On April 25, faculty and staff members from across the Division of Social Sciences gathered for Social Sciences Fest, the annual celebration of the social sciences at UC Berkeley. This year’s celebration was held at Alumni House, and all of the division’s faculty — along with their families — were invited to attend.
“This is a division that, despite being so severely under-resourced, nurtures its students like no other, produces research that matters, and produces and contributes massive amounts of service to campus, so we should take every opportunity to celebrate ourselves,” said Raka Ray, Dean of the Division of Social Sciences, in an address to the event’s attendees.
Ray noted that, over the past year, the division’s faculty have won a variety of book awards, teaching awards, article awards, and other recognition. (“If I were to mention them all, I would be here for two hours listing awards,” she joked.)
She singled out a few of the more sizable achievements, including a $1 million grant to support mentoring Latinx studies and scholarship; a $10 million grant from the Hewlett Foundation to launch the Berkeley Economy and Society Initiative; a new career readiness initiative to help first-generation undergraduates to earn paid internships; and the approval of a new Master of Computational Social Sciences (MCSS) degree program.
Marion Fourcade, Director of Social Science Matrix, detailed some of the past year’s activities at Matrix, including Matrix Salons, social gatherings held at Matrix that are intended to build community among faculty members. “It’s been another really busy year at Matrix,” Fourcade said. “Our mission is to bring together this wonderful community of the Berkeley social sciences, and to stitch together the social and intellectual fabric of Berkeley, bit by bit.”
Fourcade explained that Matrix supports interdisciplinary research by providing funding to Matrix Research Teams, and by organizing a range of workshops, conferences, and lectures. “We bring the external world to Berkeley by inviting people from across the country and beyond,” she said.
Ray welcomed the division’s new faculty members, as well as those who are retiring or who earned promotions or tenure. She also recognized two faculty members with the Distinguished Teaching Award. The first honoree was Jill Bakehorn, a continuing lecturer in the Department of Sociology who “receives amazingly rave reviews from students and peers alike,” Ray said. “Despite teaching large classes, she remains attentive, accessible, and kind. And her lectures affect students beyond the classroom and their time at Berkeley.”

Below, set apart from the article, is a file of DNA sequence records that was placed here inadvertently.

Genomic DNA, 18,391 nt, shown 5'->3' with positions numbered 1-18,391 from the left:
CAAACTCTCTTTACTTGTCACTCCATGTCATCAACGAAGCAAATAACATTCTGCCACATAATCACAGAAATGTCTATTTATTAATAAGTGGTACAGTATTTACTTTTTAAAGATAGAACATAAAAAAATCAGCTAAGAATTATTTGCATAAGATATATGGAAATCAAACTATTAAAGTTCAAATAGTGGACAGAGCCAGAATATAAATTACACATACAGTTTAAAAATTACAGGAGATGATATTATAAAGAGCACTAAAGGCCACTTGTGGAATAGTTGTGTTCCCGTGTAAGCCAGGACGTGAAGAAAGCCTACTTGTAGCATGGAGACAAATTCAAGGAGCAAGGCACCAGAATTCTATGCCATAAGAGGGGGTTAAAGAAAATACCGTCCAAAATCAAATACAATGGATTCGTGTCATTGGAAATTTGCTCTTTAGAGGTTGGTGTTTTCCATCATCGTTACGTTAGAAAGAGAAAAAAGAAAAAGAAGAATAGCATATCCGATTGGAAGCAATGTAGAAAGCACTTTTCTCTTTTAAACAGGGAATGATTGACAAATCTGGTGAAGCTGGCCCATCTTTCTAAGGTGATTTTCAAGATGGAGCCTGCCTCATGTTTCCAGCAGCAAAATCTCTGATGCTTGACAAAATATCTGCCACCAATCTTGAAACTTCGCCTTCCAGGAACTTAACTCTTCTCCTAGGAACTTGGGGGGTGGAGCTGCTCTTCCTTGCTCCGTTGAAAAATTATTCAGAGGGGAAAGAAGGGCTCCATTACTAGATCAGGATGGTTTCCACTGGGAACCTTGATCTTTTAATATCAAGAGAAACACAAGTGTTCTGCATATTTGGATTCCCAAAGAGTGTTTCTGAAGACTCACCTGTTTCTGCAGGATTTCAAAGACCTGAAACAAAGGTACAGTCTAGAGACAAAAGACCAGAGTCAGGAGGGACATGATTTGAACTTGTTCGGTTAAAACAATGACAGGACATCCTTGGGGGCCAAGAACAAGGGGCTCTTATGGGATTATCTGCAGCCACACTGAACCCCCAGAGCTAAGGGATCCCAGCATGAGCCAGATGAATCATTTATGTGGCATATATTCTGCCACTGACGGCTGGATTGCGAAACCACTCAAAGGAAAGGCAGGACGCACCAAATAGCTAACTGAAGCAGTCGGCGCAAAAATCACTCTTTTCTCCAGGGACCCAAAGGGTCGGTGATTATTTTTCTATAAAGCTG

In receiving the award, Bakehorn dedicated the award to “the typically unsung hard work of all the lecturers at UC Berkeley, who work so tirelessly to educate and inspire the students in extraordinarily difficult circumstances, while simultaneously experiencing a lot of precarity and uncertainty in their own jobs.”
The second Distinguished Teaching Award went to James Vernon, a professor in the UC Berkeley Department of History who, Ray said, “concerns himself with making courses engaging for students, and famously offers a course on history of soccer, which ties into many relevant topics on globalization. His [graduate student instructors] feel included like they are teaching along with him and revel at the students excitement in courses that are historically difficult to get enthusiastic over.”
Professor Vernon could not attend the event, but shared his thanks through pre-written remarks. “Of all the things we do at UC Berkeley, teaching is the most important for me, and is so essential to the public mission of the university,” Vernon said. “While I delight in receiving this award, it is really an award for all of us who live in fear that we unravel in the classroom. It is an award for all of those colleagues, graduate students, and faculty alike who have taught me how to teach. And lastly, of course, it is an award for our wonderful students who never cease to amaze me — and from whom I never cease to learn.”
Ray awarded this year’s Distinguished Service Awards to the managers of the division’s departments, including Marianne Bartholomew-Couts (History), Serena Groen (Political Science), Joan Kask (ISSP), David Kim (Anthropology), Susan Luong (Linguistics), Josh Mandel (Geography), Alex Mastrangeli (Psychology), Sandy Richmond (African American Studies, Ethnic Studies, & Gender and Women’s Studies), Michael Schneider (Demography & Sociology), and Phil Walz (Economics).
“You incredible group of people, you deal with everything from TAS submissions to leaky pipes, from managing always charming faculty, to helping students in crisis, and you do so trying to keep everybody’s spirits up,” Ray said. “I thank you on behalf of the division — and on behalf of each of your departments.”